Metastatic prostate cancer remains a life-limiting disease; while we have seen significant advances in systemic approaches which form the backbone of management, no curative paradigm yet exists. Metastasis-directed therapy (MDT) with stereotactic ablative radiotherapy (SABR) has emerged as a promising complementary technique for the management of low-volume metastatic prostate cancer. Herein we will review the rationale, potential benefits, and practical considerations associated with this approach.
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October 2019

Examinations in Radiation Oncology: Listening, Learning, and Looking Forward Together.

Int J Radiat Oncol Biol Phys 2020 01 21;106(1):29-31. Epub 2019 Oct 21.

John Hopkins School of Medicine, Baltimore, Maryland.

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http://dx.doi.org/10.1016/j.ijrobp.2019.10.012DOI Listing
January 2020

Analysis of Spatial Dose-Volume Relationships and Decline in Sexual Function Following Permanent Brachytherapy for Prostate Cancer.

Urology 2020 Jan 24;135:111-116. Epub 2019 Aug 24.

Department of Radiation Oncology and Molecular Radiation Sciences, Johns Hopkins Hospital, Baltimore, MD. Electronic address:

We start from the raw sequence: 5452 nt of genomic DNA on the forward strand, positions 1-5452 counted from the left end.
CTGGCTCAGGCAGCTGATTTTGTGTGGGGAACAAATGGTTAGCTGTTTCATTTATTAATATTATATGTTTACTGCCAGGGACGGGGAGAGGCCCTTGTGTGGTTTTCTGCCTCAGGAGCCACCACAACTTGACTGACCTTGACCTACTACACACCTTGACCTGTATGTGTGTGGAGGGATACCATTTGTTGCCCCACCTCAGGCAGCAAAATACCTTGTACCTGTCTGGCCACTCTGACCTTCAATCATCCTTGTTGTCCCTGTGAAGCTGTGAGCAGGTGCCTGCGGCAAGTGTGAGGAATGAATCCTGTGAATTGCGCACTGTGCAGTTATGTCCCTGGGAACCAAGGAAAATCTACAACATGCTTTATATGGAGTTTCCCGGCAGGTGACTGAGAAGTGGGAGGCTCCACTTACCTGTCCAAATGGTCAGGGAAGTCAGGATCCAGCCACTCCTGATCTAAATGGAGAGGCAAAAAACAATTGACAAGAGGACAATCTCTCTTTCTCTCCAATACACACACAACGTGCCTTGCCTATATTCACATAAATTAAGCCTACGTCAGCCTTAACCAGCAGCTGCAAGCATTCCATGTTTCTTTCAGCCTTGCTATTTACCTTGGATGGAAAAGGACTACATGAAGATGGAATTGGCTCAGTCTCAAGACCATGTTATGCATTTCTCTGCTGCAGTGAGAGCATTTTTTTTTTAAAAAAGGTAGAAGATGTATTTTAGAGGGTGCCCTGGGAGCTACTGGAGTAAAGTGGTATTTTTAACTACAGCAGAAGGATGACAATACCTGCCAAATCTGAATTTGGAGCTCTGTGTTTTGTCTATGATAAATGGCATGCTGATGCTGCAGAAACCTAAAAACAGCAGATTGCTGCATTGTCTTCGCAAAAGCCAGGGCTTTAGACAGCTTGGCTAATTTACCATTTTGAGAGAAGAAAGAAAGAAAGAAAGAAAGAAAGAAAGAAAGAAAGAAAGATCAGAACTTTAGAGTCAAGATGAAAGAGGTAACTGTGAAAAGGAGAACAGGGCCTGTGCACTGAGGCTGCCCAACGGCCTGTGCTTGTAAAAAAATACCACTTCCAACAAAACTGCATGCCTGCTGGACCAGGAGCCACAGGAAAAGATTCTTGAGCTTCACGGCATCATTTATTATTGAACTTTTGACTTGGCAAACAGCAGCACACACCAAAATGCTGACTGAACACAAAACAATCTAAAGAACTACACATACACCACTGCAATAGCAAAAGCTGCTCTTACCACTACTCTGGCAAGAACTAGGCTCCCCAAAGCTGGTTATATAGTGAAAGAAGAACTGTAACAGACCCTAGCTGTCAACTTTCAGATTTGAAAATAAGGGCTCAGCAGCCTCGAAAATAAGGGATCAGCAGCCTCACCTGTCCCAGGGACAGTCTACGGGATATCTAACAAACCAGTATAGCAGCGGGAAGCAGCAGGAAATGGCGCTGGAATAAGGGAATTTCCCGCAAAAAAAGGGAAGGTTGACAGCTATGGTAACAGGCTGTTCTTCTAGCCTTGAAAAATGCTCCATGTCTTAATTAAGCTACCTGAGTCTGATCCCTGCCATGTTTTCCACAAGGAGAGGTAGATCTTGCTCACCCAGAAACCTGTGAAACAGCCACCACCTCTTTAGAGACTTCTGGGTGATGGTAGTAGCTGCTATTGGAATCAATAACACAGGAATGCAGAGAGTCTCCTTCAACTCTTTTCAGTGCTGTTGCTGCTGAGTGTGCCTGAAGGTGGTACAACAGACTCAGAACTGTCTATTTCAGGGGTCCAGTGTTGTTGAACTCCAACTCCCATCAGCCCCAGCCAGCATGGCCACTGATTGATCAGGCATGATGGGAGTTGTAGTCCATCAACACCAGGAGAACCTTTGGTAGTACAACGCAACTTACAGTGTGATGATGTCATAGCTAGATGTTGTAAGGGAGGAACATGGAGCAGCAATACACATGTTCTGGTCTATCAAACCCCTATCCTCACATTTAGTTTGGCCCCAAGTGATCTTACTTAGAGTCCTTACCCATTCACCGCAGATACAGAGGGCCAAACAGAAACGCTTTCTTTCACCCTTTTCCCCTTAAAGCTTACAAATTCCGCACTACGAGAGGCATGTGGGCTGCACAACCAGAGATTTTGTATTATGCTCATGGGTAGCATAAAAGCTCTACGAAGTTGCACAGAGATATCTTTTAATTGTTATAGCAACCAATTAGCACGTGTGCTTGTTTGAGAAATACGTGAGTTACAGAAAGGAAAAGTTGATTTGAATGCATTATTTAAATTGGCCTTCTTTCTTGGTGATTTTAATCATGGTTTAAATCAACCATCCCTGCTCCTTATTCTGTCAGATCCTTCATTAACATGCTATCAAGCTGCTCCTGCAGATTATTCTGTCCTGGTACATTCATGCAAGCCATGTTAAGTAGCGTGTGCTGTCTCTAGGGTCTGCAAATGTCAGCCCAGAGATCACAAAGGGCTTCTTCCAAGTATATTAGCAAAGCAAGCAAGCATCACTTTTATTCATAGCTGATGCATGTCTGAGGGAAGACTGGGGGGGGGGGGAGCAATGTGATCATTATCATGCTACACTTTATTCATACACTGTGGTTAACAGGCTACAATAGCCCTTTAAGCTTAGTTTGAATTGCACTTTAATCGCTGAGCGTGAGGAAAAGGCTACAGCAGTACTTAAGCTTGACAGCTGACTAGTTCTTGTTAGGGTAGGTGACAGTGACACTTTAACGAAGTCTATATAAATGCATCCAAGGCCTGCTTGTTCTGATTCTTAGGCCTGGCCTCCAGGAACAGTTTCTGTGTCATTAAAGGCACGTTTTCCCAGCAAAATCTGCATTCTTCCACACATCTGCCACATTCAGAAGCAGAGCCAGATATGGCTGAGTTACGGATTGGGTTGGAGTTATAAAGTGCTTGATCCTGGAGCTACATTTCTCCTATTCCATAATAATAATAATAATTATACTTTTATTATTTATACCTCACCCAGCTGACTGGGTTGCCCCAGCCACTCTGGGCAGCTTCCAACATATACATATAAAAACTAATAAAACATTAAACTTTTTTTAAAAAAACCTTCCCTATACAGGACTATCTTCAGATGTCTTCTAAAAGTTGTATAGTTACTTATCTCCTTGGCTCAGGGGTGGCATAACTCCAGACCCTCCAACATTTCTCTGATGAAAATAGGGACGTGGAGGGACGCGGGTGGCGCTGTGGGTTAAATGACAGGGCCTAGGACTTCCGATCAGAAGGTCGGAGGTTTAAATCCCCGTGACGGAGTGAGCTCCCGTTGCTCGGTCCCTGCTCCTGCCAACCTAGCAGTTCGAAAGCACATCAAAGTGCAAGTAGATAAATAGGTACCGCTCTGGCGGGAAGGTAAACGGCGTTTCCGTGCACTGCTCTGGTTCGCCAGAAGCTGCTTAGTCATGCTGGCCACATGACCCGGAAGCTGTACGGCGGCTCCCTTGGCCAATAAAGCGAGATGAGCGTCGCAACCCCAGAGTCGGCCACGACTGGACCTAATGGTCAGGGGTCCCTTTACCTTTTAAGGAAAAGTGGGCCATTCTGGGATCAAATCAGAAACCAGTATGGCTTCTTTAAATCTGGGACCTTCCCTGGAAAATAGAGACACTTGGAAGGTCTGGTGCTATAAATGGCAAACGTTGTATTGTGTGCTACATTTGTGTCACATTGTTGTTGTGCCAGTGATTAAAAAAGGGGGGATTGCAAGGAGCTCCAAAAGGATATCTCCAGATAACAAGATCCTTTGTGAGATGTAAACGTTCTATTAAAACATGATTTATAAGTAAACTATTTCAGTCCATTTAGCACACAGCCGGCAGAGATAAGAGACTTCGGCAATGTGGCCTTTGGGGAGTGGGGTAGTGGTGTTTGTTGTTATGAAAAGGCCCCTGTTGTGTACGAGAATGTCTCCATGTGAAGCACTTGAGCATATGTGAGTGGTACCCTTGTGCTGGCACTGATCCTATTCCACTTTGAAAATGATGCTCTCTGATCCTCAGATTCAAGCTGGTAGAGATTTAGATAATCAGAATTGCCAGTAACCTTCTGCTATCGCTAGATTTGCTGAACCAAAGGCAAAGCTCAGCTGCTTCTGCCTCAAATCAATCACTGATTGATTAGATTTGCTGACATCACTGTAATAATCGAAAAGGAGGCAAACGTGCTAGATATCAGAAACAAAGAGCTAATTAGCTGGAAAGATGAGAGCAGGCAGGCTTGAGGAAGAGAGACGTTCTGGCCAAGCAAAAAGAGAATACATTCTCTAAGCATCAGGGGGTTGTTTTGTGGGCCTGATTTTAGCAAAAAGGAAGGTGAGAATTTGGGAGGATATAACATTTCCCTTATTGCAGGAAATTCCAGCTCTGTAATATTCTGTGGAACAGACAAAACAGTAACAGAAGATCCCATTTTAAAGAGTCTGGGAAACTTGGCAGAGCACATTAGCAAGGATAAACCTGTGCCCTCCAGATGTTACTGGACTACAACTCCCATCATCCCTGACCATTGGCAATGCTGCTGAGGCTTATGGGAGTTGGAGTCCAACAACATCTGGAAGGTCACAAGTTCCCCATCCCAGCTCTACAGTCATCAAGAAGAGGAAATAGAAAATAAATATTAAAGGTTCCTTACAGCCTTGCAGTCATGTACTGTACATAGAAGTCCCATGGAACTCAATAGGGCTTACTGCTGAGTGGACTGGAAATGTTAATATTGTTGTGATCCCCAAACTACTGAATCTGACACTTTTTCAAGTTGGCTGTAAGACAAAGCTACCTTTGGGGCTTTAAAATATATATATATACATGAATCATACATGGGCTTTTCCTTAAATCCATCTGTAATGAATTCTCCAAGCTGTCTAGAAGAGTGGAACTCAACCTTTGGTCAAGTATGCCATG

Objective: To explore relationships between dose to periprostatic anatomic structures and erectile dysfunction (ED) outcomes in an institutional cohort treated with prostate brachytherapy.

Methods: The Sexual Health Inventory for Men (SHIM) instrument was administered for stage cT1-T2 prostate cancer patients treated with Pd-103 brachytherapy over a 10-year interval. Dose volume histograms for regional organs at risk and periprostatic regions were calculated with and without expansions to account for contouring uncertainty. Regression tree analysis clustered patients into ED risk groups.

Results: We identified 115 men treated with definitive prostate brachytherapy who had 2 years of complete follow-up. On univariate analysis, the subapical region (SAR) caudal to prostate was the only defined region with dose volume histograms parameters significant for potency outcomes. Regression tree analysis separated patients into low ED risk (mean 2-year SHIM 20.03), medium ED risk (15.02), and high ED risk (5.54) groups. Among patients with good baseline function (SHIM ≥ 17), a dose ≥72.75 Gy to 20% of the SAR with 1 cm expansion was most predictive for 2-year potency outcome. On multivariate analysis, regression tree risk group remained significant for predicting potency outcomes even after adjustment for baseline SHIM and age.

Conclusion: Dose to the SAR immediately caudal to prostate was predictive for potency outcomes in patients with good baseline function. Minimization of dose to this region may improve potency outcomes following prostate brachytherapy.